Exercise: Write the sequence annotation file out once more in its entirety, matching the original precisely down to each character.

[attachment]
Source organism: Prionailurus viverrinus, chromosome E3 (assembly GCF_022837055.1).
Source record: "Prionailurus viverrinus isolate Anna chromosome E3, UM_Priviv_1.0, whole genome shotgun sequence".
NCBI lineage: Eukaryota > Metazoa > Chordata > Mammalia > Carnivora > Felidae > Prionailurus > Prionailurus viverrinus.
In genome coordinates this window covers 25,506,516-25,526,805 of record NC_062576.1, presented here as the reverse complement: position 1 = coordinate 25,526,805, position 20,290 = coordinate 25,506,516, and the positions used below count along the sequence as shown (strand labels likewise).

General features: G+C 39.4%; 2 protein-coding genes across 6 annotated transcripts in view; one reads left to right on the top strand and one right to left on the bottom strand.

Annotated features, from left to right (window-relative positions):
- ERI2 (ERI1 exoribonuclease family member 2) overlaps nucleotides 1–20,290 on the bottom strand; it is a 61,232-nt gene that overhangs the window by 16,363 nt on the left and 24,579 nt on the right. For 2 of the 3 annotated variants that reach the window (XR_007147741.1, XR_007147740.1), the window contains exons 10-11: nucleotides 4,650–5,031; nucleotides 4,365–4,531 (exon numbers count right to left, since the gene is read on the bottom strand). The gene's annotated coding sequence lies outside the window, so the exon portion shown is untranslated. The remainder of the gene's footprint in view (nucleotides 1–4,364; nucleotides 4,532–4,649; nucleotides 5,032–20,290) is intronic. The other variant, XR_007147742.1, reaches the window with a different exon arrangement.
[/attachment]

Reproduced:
Source organism: Prionailurus viverrinus, chromosome E3 (assembly GCF_022837055.1).
Source record: "Prionailurus viverrinus isolate Anna chromosome E3, UM_Priviv_1.0, whole genome shotgun sequence".
NCBI lineage: Eukaryota > Metazoa > Chordata > Mammalia > Carnivora > Felidae > Prionailurus > Prionailurus viverrinus.
In genome coordinates this window covers 25,506,516-25,526,805 of record NC_062576.1, presented here as the reverse complement: position 1 = coordinate 25,526,805, position 20,290 = coordinate 25,506,516, and the positions used below count along the sequence as shown (strand labels likewise).

General features: G+C 39.4%; 2 protein-coding genes across 6 annotated transcripts in view; one reads left to right on the top strand and one right to left on the bottom strand.

Annotated features, from left to right (window-relative positions):
- ERI2 (ERI1 exoribonuclease family member 2) overlaps nucleotides 1–20,290 on the bottom strand; it is a 61,232-nt gene that overhangs the window by 16,363 nt on the left and 24,579 nt on the right. For 2 of the 3 annotated variants that reach the window (XR_007147741.1, XR_007147740.1), the window contains exons 10-11: nucleotides 4,650–5,031; nucleotides 4,365–4,531 (exon numbers count right to left, since the gene is read on the bottom strand). The gene's annotated coding sequence lies outside the window, so the exon portion shown is untranslated. The remainder of the gene's footprint in view (nucleotides 1–4,364; nucleotides 4,532–4,649; nucleotides 5,032–20,290) is intronic. The other variant, XR_007147742.1, reaches the window with a different exon arrangement.